Flea Market: Get a special preview of all the treasures offered at a two-day sale, 5-7 p.m., the Garden Club of St. Petersburg, 500 Sunset Drive S, St. Petersburg. A $5 admission to the preview features free snacks. The sale runs from 9 a.m.-3 p.m. Saturday and 9 a.m.-1 p.m. Sunday and lunch is available to purchase. A variety of items for sale include collectibles, clothing, housewares, plants, books, jewelry, furniture and antiques. Call 381-8920.

23 Friday

Drive In Movie: St. Luke's United Methodist Church shows the Disney-Pixar movie Cars at 6 p.m. at an outdoor showing, 4444 Fifth Ave. N, St. Petersburg. Bring a blanket or a lounge chair. In the event of rain movie will be shown inside. Free. Call 321-1335.

24 Saturday

Battle of Ballast Point: The 97th Pennsylvania Volunteer Infantry Reenactor Regiment holds an American Civil War weekend encampment 10 a.m.-5 p.m. today-Sunday, Fort Desoto Park on Tierra Verde. Participants depict both Union and Confederate infantry, artillery, cavalry and civilians. The battle occurs at 1:30 p.m. each day. Free. Call 430-8136.

Florida African American Heritage Celebration: Enjoy a free family event that highlights African-American culture through live music, dance, storytelling, art and more, 11 a.m.-5:30 p.m., Pinewood Cultural Park, 12520 Ulmerton Road, Largo. Call 588-6342.

Sea Blues Fest: Enjoy fresh seafood and great music at the Seafood and Blues festival, noon-10 p.m. today and 11 a.m.-9 p.m. Sunday, Coachman Park, 101 Drew St., Clearwater. Features Johnny Winter Chris Beard, Coco Montoya, Tinsley Ellis Eric Lindell and Eric Sardinas. Free. Food vendors. Call 562-4839.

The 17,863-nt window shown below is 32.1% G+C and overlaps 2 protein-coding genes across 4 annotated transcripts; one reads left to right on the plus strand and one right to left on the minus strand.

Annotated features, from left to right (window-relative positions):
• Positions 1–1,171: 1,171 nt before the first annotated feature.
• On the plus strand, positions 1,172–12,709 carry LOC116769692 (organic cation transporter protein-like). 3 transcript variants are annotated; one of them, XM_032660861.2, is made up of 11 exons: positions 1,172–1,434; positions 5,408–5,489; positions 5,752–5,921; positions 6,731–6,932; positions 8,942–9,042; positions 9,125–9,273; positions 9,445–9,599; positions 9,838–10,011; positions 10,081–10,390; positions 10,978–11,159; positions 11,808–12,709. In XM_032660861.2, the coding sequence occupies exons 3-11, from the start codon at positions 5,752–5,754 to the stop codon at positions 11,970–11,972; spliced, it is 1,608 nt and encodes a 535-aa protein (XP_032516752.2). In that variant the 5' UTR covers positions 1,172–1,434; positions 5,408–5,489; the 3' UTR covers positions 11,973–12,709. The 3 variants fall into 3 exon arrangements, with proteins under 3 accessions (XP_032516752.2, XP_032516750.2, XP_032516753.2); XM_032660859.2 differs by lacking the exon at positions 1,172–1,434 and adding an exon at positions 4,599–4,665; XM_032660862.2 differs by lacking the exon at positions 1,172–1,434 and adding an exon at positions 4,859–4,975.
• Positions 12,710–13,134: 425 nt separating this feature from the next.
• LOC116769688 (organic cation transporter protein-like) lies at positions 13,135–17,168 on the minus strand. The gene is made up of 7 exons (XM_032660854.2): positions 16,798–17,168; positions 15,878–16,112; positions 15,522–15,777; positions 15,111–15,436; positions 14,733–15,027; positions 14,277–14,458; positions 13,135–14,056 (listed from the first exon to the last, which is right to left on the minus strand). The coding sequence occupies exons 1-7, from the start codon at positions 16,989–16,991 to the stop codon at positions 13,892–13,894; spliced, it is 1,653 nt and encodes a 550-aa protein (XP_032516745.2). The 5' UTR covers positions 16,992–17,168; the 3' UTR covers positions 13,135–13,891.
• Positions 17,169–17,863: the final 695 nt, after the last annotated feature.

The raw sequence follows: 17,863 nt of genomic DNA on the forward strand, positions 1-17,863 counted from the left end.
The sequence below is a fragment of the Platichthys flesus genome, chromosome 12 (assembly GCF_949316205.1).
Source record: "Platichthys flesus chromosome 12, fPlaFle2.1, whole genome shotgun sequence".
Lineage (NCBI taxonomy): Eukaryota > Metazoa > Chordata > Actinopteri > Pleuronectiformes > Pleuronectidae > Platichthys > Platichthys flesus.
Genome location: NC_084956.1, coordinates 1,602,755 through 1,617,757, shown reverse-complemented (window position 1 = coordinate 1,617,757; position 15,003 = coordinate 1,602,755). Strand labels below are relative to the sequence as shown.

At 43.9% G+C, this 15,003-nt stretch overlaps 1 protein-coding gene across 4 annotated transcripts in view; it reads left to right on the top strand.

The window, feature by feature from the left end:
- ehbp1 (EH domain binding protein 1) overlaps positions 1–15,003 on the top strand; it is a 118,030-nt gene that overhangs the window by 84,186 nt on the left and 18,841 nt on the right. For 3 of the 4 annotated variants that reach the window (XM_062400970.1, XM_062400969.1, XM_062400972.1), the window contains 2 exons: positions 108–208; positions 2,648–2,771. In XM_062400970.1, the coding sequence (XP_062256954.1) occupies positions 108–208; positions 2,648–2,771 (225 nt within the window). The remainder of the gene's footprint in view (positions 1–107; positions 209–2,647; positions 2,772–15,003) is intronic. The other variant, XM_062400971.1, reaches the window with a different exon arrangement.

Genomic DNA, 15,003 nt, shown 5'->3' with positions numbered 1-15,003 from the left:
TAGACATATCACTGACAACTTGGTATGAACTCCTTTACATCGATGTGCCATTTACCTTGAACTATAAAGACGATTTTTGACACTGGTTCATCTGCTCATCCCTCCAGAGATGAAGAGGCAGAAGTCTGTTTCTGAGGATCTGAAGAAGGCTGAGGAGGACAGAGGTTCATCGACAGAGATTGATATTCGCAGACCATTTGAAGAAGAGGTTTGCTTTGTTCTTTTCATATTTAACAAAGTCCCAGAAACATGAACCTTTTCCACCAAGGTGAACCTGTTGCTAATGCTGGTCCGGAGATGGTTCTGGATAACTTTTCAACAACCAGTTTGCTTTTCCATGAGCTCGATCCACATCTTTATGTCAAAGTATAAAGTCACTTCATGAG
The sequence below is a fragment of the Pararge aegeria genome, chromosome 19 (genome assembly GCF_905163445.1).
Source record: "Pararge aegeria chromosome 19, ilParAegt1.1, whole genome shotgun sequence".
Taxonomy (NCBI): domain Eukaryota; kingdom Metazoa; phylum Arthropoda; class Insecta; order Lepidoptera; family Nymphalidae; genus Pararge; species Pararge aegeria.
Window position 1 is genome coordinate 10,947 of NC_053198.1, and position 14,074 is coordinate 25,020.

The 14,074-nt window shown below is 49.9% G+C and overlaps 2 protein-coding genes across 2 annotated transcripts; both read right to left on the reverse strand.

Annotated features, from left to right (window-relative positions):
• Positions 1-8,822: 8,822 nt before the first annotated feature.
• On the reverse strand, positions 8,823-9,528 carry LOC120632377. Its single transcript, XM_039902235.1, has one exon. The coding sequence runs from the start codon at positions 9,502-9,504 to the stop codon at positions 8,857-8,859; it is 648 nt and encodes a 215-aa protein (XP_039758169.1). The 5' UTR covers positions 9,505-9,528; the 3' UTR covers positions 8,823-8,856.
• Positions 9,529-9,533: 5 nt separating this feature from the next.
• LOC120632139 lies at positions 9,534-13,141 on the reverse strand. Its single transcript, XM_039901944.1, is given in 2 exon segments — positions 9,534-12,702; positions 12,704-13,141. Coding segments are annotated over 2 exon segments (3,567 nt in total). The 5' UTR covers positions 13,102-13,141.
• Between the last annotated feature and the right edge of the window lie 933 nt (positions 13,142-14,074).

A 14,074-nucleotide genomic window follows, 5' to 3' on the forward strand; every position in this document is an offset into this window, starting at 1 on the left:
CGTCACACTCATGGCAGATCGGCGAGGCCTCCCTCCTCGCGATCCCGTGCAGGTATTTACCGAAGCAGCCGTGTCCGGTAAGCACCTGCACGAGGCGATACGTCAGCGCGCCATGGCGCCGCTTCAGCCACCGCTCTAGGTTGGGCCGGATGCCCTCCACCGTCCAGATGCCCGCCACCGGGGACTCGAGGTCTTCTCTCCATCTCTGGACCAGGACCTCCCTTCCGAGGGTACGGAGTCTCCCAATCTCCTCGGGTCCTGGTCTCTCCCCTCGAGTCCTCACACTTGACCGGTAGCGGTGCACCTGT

The Big Bands are Back: The Coliseum swings with the Village Big Band, 7-11 p.m. $14 in advance and $16 at the door. Call 892-5202.

Lakes and Ponds Day 2007: Learn how to identify native plant species around ponds and yards, 9:30 a.m.-1 p.m., Weedon Island Preserve, 1800 Weedon Drive NE, St. Petersburg. Educational materials and breakfast items provided. Free native plants and other door prizes. Call 453-6500.

25 Sunday

Exotic Bird Adoption Day: Dozens of exotic birds from parakeets to cockatoo and everything in between will be looking for new loving homes, noon-5 p.m., Society for the Prevention of Cruelty to Animals, 9099 130th Avenue North in Largo. Safe Haven Avian Placement Services fosters the birds and provides rescue, education, and permanent placement services. Potential adopters should be able to commit several hours a day to interaction with the birds. Information: www.SPCATampaBay.org or 586-3591.

If you go

Coral reef lecture

What: Coral Reefs in the 21st Century - Is the Past the Key to the Future?

When: 7 p.m. Tuesday.

Where: Science Center of Pinellas County, 7701 22nd Ave. N, St. Petersburg.

Information: Call 471-0699 or 384-0027 or check the Web at www.stpeteaudubon.org.